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As Carl Black gets the opportunity to move his family out of Chicago in hope of a better life, their arrival in Beverly Hills is timed with that city's annual purge, where all crime is legal for twelve hours.
Harper's autobiographical novel is almost out, his girlfriend Robin desires commitment, and he's best man at the wedding of Lance, a pro athlete. He goes to New York early (Robin will come for the wedding) to hang out with Lance and other friends, including Jordan, his former almost-lover, now in media and privy to an advance copy of the book. The men discuss women, never facing their own double standard; Jordan wants to try again with Harper, at least for one night; and Harper fears that Lance will read his book and learn that the bride-to-be slept with him once to avenge Lance's many affairs. Can Harper mature before Lance kills him, Jordan seduces him, and he loses Robin?Written by
I saw this five years ago on DVD and grabbed it the other day in the video store wanting an oldie/goodie. So tired of watching homogenized films about stealing the groom from the bride; cheating on the bride-to-be while on a road-trip in wine country; the sad/depressed bridesmaid/maid-of-honor tragically gets dumped by her escort; blah-blah-blah. What this film offers us instead is something in the eyes of four Af-Am buddies who get together before one of them ties the knot. And there are no race cards pulled. The film does not zero on one of the characters and their drug/alcohol problem, or gang-related problemos, or any stereotypical stuff like that. No- what Malcolm Lee did instead was deliver us with an ensemble cast who just happen to be black, mix in a smooth R & B soundtrack with it and a give us a fun premise.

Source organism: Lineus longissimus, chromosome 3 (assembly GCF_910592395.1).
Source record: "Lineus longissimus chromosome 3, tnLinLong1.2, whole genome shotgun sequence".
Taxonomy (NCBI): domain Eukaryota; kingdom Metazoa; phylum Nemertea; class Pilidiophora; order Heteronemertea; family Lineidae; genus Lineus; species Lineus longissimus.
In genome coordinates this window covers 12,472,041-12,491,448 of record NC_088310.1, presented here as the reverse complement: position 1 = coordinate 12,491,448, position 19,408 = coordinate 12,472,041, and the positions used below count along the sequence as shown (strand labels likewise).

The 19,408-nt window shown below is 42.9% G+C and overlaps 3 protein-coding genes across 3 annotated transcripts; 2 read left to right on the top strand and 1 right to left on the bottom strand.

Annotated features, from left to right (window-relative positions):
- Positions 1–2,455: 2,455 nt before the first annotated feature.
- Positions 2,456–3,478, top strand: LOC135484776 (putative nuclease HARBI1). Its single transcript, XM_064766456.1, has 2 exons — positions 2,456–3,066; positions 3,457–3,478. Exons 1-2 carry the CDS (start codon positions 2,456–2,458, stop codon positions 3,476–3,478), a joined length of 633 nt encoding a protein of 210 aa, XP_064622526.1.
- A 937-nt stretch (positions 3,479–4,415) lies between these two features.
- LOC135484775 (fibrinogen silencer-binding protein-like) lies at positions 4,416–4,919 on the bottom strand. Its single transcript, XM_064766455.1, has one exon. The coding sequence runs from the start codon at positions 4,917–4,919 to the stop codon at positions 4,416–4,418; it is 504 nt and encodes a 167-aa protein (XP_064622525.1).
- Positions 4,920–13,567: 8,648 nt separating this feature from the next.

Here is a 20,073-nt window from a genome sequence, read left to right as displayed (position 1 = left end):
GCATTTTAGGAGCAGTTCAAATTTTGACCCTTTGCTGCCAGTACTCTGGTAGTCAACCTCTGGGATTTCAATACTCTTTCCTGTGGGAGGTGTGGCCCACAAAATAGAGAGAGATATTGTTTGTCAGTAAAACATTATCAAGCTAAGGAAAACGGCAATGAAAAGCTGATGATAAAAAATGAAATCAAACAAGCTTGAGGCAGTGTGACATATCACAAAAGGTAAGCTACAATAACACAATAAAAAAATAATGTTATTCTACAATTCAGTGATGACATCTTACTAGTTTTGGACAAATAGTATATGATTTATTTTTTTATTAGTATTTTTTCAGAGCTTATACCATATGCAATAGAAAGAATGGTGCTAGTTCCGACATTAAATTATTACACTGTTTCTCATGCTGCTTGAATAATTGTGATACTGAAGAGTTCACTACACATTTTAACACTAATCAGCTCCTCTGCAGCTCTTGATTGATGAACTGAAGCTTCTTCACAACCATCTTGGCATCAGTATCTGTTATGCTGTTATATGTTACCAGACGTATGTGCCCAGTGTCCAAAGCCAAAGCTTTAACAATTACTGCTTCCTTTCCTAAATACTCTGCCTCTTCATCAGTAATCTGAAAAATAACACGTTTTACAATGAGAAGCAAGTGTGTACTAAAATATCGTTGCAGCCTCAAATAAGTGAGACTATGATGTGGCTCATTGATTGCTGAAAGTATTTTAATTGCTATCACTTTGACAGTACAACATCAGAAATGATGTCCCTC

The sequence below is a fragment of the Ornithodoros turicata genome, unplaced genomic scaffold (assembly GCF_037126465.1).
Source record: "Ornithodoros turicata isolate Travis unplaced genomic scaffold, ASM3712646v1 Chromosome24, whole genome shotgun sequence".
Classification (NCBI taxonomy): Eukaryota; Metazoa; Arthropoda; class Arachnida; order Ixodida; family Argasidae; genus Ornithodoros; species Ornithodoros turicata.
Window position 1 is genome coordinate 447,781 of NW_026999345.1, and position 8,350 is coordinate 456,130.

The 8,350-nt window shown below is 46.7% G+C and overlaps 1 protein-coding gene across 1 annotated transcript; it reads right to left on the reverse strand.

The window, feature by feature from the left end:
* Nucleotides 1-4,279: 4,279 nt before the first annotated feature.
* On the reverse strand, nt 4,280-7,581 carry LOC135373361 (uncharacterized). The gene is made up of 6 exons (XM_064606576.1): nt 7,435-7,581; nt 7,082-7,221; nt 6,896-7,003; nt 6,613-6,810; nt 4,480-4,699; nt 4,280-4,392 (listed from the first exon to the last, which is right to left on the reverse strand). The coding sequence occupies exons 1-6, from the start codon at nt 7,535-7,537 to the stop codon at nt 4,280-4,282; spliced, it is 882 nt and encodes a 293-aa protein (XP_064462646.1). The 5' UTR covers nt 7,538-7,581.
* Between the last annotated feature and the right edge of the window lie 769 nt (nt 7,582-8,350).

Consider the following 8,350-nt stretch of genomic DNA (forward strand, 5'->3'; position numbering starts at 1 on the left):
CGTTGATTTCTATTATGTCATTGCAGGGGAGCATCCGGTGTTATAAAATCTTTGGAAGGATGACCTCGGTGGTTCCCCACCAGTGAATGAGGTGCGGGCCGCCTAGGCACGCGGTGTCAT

It's simple: Harper (Diggs) is on the brink of publishing his first novel with characters loosely based on his friends from college. He flies to New York to get together with his buddies before attending his friend's wedding. During that time, he encounters an old flame that got away; the changes in ideology and values with others. But on the night of the bachelor party, Lance (Chestnut) gets his paws on a copy and reads it, puzzling together the composites while blaming Diggs for cheating with his fiancée.
Taye Diggs, Nia Long, Morris Chestnut, Terrence Dashon Howard, Harold Perrineau, Monica Calhoun, Sanaa Lathan, and the rest of all the cast get the fattest props because without their acting, this would've been a train wreck. What makes these characters so unique and human is that they're not stereotypical caricature's and each of them all evolve their own style. Taye Diggs is the quiet pragmatist of them all, yet he's no dork. Morris Chestnut is Lance the football "player"/groom-to-be. Harold Perrineau is the hopelessly, pathetically whipped brother-man with heart and Terrence Dashon Howard (from this year's "Crash")steals every scene he's in as the cynical but cool cat musician buddy. Nia Long is the former flame of Taye Diggs with Sanaa Lathan as his girlfriend.
Yeah, the story is a little predictable. Yeah, it's a little lewd and sexist (the scene at the poker table, but I love those lines: "Bite it!", "Grow it!"). The very ending is something we've seen before, yet it's funny anyway. Only problem was that this film was probably labeled as a "black film" at the time and that was probably why it received such poor box office (a'la "Waiting to Exhale", "Boomerang"). Perhaps Hollywood wasn't ready to see that and preferred a movie about a suburban, white, dysfunctional family instead. Oh, and gave it Best Picture, too.
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